Just as the world will always remember September 11, 2001, in a negative light, Thursday, September 10, 2015 will be etched in my mind for as long as I exist as an achievement to social awareness.  You see, since my incarceration it was the only day in which I came in contact with people besides volunteers and members of the Walls to Bridges group and voice my dilemma while feeling safe to bare my soul.  Mr. Howard Sapers provided statistics that were both daunting and hopeful. Information on how tax dollars are truly spent to build and house a growing prison population at a time where the crime rate for the past decade plus has been on the decline. I am part of those statistics and Canada is following the footsteps of the failed American system that ex President Bill Clinton and present sitting President Barak Obama stated ‘is not working’. The large majority of incarcerated people will be released and upon their discharge, are expected to function and contribute to the same society that deemed them as criminals. If education is at least a gateway to success, incarcerated people need more training to learn and utilize skills and tools required to help them successfully add to the fabric of society’s fast paced, ever changing existence. Prevention, Prisons & Popcorn at Kitchen Public Library was a forum that brought together a community of progressive thinking people aware of the challenges society will surely be faced with once the voiceless, faceless people are unconstrained. An awareness of prisons and the need for community inclusion upon the release of prisoners are part of an encompassing subject tax payers don’t realize every member of a community may be accountable for.  After someone goes from inmate to civilian because they have paid their dues to a faulty justice system and they no longer live in the past where they made poor choices, when do they get a fair shot at being seen in a new light? There needs to be more discussions such as the one Prevention, Prisons & Popcorn opened up where communities are aware of their interconnectedness to their surroundings, even their walled surroundings.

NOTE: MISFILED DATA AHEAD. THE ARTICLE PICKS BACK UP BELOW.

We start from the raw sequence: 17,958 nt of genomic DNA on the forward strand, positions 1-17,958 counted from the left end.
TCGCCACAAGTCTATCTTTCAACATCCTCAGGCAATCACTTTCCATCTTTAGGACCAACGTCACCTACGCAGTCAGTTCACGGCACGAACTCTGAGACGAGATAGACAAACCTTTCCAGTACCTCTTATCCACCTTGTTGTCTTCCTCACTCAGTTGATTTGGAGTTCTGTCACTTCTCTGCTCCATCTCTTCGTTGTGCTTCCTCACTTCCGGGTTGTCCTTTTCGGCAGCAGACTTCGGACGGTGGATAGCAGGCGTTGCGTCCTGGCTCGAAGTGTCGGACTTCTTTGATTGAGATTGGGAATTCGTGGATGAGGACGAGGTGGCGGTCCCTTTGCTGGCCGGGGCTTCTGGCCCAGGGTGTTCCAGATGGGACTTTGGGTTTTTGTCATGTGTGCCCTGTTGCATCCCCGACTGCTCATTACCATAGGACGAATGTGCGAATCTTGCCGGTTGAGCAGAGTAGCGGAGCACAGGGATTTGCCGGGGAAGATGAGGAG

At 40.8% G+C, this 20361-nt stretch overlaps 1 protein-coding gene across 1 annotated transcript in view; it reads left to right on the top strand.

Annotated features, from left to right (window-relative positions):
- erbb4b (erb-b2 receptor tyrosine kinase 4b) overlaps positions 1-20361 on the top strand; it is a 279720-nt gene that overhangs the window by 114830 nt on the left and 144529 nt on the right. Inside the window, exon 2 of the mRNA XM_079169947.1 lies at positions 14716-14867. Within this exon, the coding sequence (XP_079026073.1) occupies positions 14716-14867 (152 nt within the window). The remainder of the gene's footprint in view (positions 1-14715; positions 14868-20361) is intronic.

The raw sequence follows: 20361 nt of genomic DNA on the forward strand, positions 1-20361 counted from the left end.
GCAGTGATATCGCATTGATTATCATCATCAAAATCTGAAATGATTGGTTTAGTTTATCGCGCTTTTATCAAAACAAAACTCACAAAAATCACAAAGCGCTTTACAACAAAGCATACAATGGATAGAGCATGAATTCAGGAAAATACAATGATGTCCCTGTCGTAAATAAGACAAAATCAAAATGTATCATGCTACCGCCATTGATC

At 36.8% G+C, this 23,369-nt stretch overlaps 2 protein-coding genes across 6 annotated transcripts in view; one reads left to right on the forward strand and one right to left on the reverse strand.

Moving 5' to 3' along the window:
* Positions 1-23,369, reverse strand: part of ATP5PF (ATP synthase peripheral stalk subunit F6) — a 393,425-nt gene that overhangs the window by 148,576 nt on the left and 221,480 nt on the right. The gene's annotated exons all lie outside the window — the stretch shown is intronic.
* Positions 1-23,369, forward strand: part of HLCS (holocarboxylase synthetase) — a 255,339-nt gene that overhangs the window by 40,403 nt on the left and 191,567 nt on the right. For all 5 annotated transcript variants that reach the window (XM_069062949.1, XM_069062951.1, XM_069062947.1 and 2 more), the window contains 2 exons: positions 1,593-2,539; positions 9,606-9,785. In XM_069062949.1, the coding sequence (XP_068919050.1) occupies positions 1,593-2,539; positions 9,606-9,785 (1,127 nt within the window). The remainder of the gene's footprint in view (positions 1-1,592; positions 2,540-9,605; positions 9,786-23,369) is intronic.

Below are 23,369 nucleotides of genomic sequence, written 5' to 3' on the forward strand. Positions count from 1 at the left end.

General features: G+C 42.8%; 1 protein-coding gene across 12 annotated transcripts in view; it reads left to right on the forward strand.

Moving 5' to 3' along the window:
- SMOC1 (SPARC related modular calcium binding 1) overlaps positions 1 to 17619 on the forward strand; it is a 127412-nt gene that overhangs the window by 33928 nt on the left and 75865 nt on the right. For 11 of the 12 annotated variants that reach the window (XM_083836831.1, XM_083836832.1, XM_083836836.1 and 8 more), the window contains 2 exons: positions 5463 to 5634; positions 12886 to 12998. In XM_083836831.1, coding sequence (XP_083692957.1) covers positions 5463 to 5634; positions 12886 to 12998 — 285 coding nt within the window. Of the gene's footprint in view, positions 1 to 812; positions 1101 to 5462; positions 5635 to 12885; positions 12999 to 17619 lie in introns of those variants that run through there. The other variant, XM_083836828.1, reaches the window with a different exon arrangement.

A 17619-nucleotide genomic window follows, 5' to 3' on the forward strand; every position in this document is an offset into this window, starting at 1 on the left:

Yep, it was that kind of night.

A Tale of Circles of Support and Accountability: A SMART Approach in Jeopardy

Posted on: April 7th, 2015 By: Juanita Metzger

Back in February 2015, the Church Council on Justice and Corrections (CCJC), released a very promising evaluation report on the Circles of Support and Accountability (CoSA) program that operates across Canada. CoSA is a “community-based reintegration program, grounded in restorative justice principles, that holds sex offenders accountable for the harm they have caused while assisting with their task of re-entry into communities at the end of their sentences”.

The evaluation, the first of its kind in Canada, gives an in depth description of how the program works, documenting it’s success rate and cost savings due to reduced recidivism and reoffending. In short, the evaluation says that this program works.

Great news!

But then, on March 2nd 2015, it was announced that as of March 31, 2015, Correctional Services Canada (CSC) would not renew the funding it has been providing since 1996, as a partner to CoSA. The program has additional partners in numerous Canadian cities such as the Mennonite Central Committee Ontario (MCCO) for the program operated in Kitchener, Hamilton and Toronto. MCCO has funding from CSC until March 31, 2018.

CoSA Canada quickly released a statement to clarify and restate the real impacts of this program: a proven model that addresses a high risk crime against vulnerable people in a humane and accountable way and shows that it can reduce recidivism of the highest risk sexual offenders by 70 – 83%.

This is what we at the Crime Prevention Council would be inclined to call a “smart on crime” approach to reducing crime and victimization: